The Ansonia has had many celebrated residents, including baseball player Babe Ruth; writer Theodore Dreiser, in 1912; the leader of the Bahá'í Faith `Abdu'l-Bahá; Nobel prize winner in literature Isaac Bashevitz Singer; conductor Arturo Toscanini; composer Igor Stravinsky; fashion designer Koos van den Akker; and Italian tenor Enrico Caruso.
By the mid-twentieth-century, the grand apartments had mostly been divided into studios and one-bedroom units, almost all of which retained their original architectural detail. After a short debate in the 1960s, a proposal to demolish the building was fought off by its many musical and artistic residents.
From 1977 until 1980, The Ansonia Hotel's basement was home to Plato's Retreat, an open door swinger sex club. In 1985, then Mayor Ed Koch shut the club down due to "health concerns" for "public safety." Prior to Plato's Retreat, the building housed the Continental Baths, operated by Steve Ostrow, a gay bathhouse where Bette Midler provided musical entertainment early in her career, with Barry Manilow as her accompanist.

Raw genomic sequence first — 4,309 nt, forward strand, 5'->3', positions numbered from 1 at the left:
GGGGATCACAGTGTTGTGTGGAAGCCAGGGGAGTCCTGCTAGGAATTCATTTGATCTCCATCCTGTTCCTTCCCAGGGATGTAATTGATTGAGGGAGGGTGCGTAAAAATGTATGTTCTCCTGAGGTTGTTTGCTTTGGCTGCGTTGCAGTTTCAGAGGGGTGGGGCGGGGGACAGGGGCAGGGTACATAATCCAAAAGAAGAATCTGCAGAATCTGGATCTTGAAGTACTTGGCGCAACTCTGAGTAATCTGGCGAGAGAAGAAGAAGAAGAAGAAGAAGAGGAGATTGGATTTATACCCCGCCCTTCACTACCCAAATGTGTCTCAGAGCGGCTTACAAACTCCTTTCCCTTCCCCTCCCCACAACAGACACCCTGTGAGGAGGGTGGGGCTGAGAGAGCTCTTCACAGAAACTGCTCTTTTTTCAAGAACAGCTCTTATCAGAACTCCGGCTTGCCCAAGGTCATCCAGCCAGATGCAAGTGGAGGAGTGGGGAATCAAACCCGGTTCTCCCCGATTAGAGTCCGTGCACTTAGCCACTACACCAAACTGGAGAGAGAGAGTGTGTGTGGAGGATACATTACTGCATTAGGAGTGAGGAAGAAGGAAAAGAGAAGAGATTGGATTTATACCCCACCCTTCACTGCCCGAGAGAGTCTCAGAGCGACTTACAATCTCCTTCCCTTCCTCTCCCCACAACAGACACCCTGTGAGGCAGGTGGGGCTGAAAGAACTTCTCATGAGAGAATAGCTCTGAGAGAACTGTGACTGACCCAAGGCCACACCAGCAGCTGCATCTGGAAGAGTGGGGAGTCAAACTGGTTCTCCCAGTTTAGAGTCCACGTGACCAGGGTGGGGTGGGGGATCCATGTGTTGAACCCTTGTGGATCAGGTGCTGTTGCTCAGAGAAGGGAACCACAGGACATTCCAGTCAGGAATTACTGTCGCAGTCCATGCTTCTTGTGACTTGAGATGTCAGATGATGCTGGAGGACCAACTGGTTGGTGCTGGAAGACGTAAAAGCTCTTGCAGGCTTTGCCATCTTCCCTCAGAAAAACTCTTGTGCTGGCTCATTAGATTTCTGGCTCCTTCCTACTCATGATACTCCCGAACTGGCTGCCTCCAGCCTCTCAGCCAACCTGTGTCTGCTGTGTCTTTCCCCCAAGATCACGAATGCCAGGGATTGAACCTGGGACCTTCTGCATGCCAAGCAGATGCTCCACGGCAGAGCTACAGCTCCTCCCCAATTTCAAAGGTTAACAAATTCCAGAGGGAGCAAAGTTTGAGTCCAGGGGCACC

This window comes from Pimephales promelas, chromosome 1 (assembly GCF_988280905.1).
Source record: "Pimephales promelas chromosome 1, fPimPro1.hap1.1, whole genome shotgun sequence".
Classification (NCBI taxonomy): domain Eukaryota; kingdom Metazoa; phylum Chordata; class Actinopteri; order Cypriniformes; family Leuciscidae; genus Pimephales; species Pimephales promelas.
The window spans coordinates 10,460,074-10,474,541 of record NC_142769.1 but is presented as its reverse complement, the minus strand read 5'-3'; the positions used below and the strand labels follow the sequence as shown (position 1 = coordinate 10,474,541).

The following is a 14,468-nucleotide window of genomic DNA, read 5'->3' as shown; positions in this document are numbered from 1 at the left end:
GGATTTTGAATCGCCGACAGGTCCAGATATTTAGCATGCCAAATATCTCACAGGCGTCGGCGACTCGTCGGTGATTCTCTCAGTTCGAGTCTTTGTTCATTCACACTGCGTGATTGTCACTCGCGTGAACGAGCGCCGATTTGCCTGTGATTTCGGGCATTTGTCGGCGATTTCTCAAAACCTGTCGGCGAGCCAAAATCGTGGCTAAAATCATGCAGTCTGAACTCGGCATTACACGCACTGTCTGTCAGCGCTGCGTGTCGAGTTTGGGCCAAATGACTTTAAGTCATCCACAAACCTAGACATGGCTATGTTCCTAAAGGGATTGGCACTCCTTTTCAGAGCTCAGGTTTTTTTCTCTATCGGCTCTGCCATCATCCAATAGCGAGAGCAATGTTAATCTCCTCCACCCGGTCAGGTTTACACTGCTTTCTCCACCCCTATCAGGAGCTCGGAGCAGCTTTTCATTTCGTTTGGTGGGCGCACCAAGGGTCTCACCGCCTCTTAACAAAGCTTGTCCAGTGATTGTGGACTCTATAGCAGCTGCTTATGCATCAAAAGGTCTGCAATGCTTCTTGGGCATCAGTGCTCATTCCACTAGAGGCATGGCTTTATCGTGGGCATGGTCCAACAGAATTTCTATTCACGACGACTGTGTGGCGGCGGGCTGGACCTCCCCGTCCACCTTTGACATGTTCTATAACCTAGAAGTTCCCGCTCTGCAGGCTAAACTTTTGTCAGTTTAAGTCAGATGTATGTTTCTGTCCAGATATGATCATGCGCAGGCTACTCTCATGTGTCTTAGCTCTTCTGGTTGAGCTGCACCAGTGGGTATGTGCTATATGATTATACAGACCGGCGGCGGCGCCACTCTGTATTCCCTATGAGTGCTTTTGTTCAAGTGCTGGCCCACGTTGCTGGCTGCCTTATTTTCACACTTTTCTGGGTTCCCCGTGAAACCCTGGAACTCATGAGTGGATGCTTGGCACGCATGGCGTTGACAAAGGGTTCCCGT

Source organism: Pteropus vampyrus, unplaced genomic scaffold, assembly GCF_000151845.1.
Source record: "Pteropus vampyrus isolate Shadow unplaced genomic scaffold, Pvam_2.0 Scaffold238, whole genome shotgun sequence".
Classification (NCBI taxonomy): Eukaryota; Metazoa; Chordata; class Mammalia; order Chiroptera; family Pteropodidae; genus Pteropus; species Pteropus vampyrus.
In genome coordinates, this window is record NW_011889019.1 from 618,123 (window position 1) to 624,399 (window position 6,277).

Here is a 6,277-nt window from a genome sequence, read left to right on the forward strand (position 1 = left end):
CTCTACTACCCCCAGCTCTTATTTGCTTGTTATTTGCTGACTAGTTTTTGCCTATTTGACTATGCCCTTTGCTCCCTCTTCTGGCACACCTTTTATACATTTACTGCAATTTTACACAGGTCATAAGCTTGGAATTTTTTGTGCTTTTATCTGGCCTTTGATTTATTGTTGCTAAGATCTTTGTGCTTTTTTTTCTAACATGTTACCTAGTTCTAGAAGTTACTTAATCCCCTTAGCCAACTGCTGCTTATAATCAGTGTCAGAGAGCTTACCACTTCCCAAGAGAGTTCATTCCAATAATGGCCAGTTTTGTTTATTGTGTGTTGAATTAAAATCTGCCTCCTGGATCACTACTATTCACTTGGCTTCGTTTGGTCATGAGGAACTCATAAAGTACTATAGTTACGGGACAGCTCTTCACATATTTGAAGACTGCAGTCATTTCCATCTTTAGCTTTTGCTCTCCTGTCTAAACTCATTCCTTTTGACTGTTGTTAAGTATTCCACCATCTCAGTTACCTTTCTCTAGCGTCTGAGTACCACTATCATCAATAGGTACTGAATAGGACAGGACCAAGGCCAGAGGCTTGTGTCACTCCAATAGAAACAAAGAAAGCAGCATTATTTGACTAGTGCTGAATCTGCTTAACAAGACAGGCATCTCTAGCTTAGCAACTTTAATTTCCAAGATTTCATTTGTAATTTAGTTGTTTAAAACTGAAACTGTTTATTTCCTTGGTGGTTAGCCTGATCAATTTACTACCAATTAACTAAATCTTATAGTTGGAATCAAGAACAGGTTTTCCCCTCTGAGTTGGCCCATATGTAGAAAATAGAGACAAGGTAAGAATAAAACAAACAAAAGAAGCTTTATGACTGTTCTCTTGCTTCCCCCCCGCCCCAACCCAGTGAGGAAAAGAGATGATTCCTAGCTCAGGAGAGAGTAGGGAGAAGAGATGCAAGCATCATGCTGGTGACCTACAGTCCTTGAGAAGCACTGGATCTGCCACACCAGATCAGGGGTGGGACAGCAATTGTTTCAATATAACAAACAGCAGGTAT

In 1980, the building was inducted to the National Register of Historic Places.
In 1992, the Ansonia was converted to a condominium apartment building with 430 apartments. By 2007, most of the rent-controlled apartment tenants had moved out, and the small apartments were sold to buyers who purchased clusters of small apartments and threw them together to recreate grand apartments.
The Ansonia is home to part of the New York campus of the American Musical and Dramatic Academy.
Children living in the Ansonia are eligible to attend schools run by the New York City Department of Education. The building is zoned to P.S. 87, the William Sherman School, but it is unzoned for middle school. Residents of the Ansonia may contact Region 10 to determine the middle-school assignments.